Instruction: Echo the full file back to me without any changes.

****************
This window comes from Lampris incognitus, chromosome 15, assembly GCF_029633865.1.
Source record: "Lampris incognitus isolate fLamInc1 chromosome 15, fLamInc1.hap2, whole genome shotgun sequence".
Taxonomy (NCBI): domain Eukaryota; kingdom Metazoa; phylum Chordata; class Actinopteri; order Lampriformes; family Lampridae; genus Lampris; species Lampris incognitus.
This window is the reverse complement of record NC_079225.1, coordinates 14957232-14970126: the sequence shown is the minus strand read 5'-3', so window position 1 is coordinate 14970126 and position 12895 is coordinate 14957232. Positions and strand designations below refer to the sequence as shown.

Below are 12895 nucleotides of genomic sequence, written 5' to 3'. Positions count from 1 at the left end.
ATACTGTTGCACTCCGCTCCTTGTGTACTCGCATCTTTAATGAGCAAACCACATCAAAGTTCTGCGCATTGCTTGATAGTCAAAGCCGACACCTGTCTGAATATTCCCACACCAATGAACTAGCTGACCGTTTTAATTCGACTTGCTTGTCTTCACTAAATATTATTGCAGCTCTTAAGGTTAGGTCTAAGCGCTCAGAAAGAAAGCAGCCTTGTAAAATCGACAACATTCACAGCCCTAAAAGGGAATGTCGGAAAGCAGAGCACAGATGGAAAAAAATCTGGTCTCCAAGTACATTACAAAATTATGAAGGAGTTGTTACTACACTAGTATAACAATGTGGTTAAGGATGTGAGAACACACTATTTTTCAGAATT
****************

This window comes from Lampris incognitus, chromosome 15, assembly GCF_029633865.1.
Source record: "Lampris incognitus isolate fLamInc1 chromosome 15, fLamInc1.hap2, whole genome shotgun sequence".
Taxonomy (NCBI): domain Eukaryota; kingdom Metazoa; phylum Chordata; class Actinopteri; order Lampriformes; family Lampridae; genus Lampris; species Lampris incognitus.
This window is the reverse complement of record NC_079225.1, coordinates 14957232-14970126: the sequence shown is the minus strand read 5'-3', so window position 1 is coordinate 14970126 and position 12895 is coordinate 14957232. Positions and strand designations below refer to the sequence as shown.

Below are 12895 nucleotides of genomic sequence, written 5' to 3'. Positions count from 1 at the left end.
ATACTGTTGCACTCCGCTCCTTGTGTACTCGCATCTTTAATGAGCAAACCACATCAAAGTTCTGCGCATTGCTTGATAGTCAAAGCCGACACCTGTCTGAATATTCCCACACCAATGAACTAGCTGACCGTTTTAATTCGACTTGCTTGTCTTCACTAAATATTATTGCAGCTCTTAAGGTTAGGTCTAAGCGCTCAGAAAGAAAGCAGCCTTGTAAAATCGACAACATTCACAGCCCTAAAAGGGAATGTCGGAAAGCAGAGCACAGATGGAAAAAAATCTGGTCTCCAAGTACATTACAAAATTATGAAGGAGTTGTTACTACACTAGTATAACAATGTGGTTAAGGATGTGAGAACACACTATTTTTCAGAATT